Trumbull Considers Reforms to Enterprise Zone Program

WARREN, Ohio – Trumbull County is considering revisions to its enterprise zone program that would make companies more accountable once they enter into tax incentive agreements.

However, the idea is already receiving pushback from local jurisdictions that feel the measure would usurp their ability to negotiate agreements for their respective communities.

“I don’t think it’s going to fly in the village,” said Lordstown Mayor Arno Hill.  “Since General Motors is gone, we have to look out for ourselves.”

Nicholas Coggins, assistant director of the Trumbull County Planning Commission, said members of the community have over the years expressed concerns about tax abatements issued to companies that either don’t produce enough jobs or fail to hire local contractors and tradesmen for new construction.

“We wanted to make sure there was something uniform to ensure that local contractors are being used and local people are being employed,” he said.  “We want the residents to see benefits from an industry being there.  We want them to see the value in it.”

A draft plan of the proposal was presented Friday during a meeting of the Trumbull County Tax Incentive Review Council. The council voted to approve 23 out of 24 existing enterprise zone agreements.

One agreement with Flex Strut Inc. is set to expire, so it did not require renewal.

As it stands, companies looking to make sizable investments into their businesses and pledge to create a certain amount of jobs are able to apply for abatements on real estate taxes for a 10-year period. Townships are able to abate a maximum of 60% of these taxes, while incorporated areas can forgive as much as 75%, unless the local school district agrees to forgive more. 

Under the new concept, the county would apply a point-scoring system that would determine the level of abatement each project receives, Coggins said.  Companies that accumulate more points would be awarded bigger abatements.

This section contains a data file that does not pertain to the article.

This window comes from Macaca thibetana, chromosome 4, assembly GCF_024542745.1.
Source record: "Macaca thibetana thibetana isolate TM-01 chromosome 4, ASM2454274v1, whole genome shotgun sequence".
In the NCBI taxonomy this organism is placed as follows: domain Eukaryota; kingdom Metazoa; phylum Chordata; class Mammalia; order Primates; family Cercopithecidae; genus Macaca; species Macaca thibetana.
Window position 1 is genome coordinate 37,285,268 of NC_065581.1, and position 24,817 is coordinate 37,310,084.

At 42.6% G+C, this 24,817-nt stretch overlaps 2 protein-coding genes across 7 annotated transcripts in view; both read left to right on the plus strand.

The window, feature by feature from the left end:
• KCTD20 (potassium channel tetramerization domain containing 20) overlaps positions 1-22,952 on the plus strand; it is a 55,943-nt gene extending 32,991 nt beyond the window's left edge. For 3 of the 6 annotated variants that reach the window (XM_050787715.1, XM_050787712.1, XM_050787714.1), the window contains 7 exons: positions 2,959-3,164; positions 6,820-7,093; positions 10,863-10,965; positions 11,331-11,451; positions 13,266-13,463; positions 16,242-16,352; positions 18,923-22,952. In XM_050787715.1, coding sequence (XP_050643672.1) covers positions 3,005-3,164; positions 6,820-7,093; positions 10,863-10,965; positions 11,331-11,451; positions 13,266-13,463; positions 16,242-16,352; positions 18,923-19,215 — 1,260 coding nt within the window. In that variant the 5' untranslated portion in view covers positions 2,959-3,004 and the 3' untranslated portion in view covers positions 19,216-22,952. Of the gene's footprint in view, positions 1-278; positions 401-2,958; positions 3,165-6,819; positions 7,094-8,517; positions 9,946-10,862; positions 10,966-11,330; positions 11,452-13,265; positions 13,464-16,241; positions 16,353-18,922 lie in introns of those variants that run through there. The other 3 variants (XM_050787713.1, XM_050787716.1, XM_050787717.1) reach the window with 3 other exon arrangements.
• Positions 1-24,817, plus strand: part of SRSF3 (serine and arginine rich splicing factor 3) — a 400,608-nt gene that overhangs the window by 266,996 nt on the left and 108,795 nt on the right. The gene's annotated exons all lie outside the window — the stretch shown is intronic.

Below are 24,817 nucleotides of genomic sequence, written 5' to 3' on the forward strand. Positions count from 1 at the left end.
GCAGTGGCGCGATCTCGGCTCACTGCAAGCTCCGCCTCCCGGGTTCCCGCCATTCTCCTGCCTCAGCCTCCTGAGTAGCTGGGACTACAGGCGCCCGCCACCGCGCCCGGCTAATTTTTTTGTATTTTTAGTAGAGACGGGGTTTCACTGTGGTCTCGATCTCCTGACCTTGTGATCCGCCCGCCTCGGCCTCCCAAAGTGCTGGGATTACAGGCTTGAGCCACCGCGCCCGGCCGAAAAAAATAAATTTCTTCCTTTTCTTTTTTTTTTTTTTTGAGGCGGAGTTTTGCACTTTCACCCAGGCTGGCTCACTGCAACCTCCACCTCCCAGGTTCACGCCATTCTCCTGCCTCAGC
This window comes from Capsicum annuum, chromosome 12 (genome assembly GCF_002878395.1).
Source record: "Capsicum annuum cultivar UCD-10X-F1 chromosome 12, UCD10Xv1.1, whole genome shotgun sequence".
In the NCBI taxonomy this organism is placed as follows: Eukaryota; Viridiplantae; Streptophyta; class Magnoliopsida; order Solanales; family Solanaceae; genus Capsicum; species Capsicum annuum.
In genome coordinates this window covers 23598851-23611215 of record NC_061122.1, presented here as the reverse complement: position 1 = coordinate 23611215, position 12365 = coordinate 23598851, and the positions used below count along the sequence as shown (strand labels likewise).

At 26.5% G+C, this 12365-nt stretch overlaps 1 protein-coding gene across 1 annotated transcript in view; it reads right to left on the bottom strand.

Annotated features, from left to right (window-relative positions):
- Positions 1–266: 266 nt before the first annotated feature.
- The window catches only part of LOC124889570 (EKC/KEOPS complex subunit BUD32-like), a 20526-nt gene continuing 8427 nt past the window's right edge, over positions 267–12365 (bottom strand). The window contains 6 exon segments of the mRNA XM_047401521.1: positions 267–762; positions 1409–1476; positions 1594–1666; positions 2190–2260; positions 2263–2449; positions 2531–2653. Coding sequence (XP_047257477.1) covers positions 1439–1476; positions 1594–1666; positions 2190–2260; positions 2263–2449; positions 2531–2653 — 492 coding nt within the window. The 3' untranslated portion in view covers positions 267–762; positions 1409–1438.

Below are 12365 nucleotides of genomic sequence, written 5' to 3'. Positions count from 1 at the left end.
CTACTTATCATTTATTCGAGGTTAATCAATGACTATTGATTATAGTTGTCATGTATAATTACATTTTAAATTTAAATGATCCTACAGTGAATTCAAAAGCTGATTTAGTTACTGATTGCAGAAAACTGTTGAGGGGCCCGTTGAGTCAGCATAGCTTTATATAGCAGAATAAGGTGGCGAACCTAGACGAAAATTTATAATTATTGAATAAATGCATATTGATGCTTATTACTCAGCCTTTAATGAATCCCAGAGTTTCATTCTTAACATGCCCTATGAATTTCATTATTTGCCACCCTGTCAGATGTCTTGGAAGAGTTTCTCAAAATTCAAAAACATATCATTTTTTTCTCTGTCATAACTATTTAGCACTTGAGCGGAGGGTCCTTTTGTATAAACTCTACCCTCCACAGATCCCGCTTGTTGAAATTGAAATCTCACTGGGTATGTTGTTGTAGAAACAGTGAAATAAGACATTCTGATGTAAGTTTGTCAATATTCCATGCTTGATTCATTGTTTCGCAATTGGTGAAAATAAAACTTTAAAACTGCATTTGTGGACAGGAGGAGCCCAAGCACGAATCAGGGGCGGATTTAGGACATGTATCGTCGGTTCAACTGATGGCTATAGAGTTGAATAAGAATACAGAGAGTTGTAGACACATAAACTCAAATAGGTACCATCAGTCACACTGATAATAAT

Those companies that qualify for tax incentives would receive a base 25% abatement on property taxes for five years. However, any additional incentives would depend on several factors, including the amount of the investment, the number of jobs created and the average annual salary of new jobs. Additional points would be awarded if a company uses local labor to construct an addition or new building, builds or expands on a brownfield site, and uses private financing for the project.

Each point is equivalent to 1% of the abatement. Every 10 points adds two years to the five-year base. 

For example, a company that invests between $9 million and $11 million on a project would score 12 points, or another 12% in addition to the 25% base, according to the draft proposal. Should that same company hire between 41 and 60 workers, it would add another 19 points, or 19%.  Were the average annual salary of these new jobs to fall between $50,001 and $60,000, it would add another 20 points to the project.

Using local labor or building on a brownfield would add another 10 points, according to the plan.

Under this scenario, the company would easily qualify for the full tax abatement over a 10-year period.

On the other hand, a company investing less than $1 million and hiring fewer than five new employees would earn just two points for each category.  An average annual salary of less than $30,000 annually for each employee would result in zero points. 

“As a county, we wanted to show that we’re putting forth the effort, that we’re hearing the complaints, that we’re hearing the concerns,” Coggins said.

Coggins emphasized that any revision to the existing abatement structures would require approval by all of the 29 subdivisions that fall within the enterprise zone in Trumbull County. 

In addition, any resolution changing the enterprise zone program would also need approval from the state, he said.

“We’re doing something to make it uniform, reliable and make it a consistent payback to the county,” Coggins said.  Tax abatements, he added, are an important tool to attract and encourage businesses.  But he also stressed the need to protect the community’s interests as well.

The vast majority of property taxes are used to support local school districts, but they are also used to help fund services in the community, noted Trumbull County Commissioner Niki Frenchko. 

Coggins acknowledged that the plan is likely to change as more input is gathered from municipal and township officials. Or, there’s a chance that it won’t be approved at all, since the plan calls for a consensus from all of the communities within the enterprise zone. 

Hill said that while there are some merits in the new plan, he thinks the county is overstepping its authority when it comes to negotiating enterprise zone deals.  Under the state program, municipalities and unincorporated areas have the right to negotiate their own agreements.

Lordstown has negotiated several large enterprise zones over the last several years, including an abatement of 100% for the $1 billion Lordstown Energy Center, an abatement of 75% for the $2.3 billion Ultium Cells project, and another 75% in tax incentives for the $160 million TJX HomeGoods distribution center project. 

“I feel that they’re trying to take the right for us to have our own destiny in the village,” Hill said. “We know our communities, we try to work with our schools.” 

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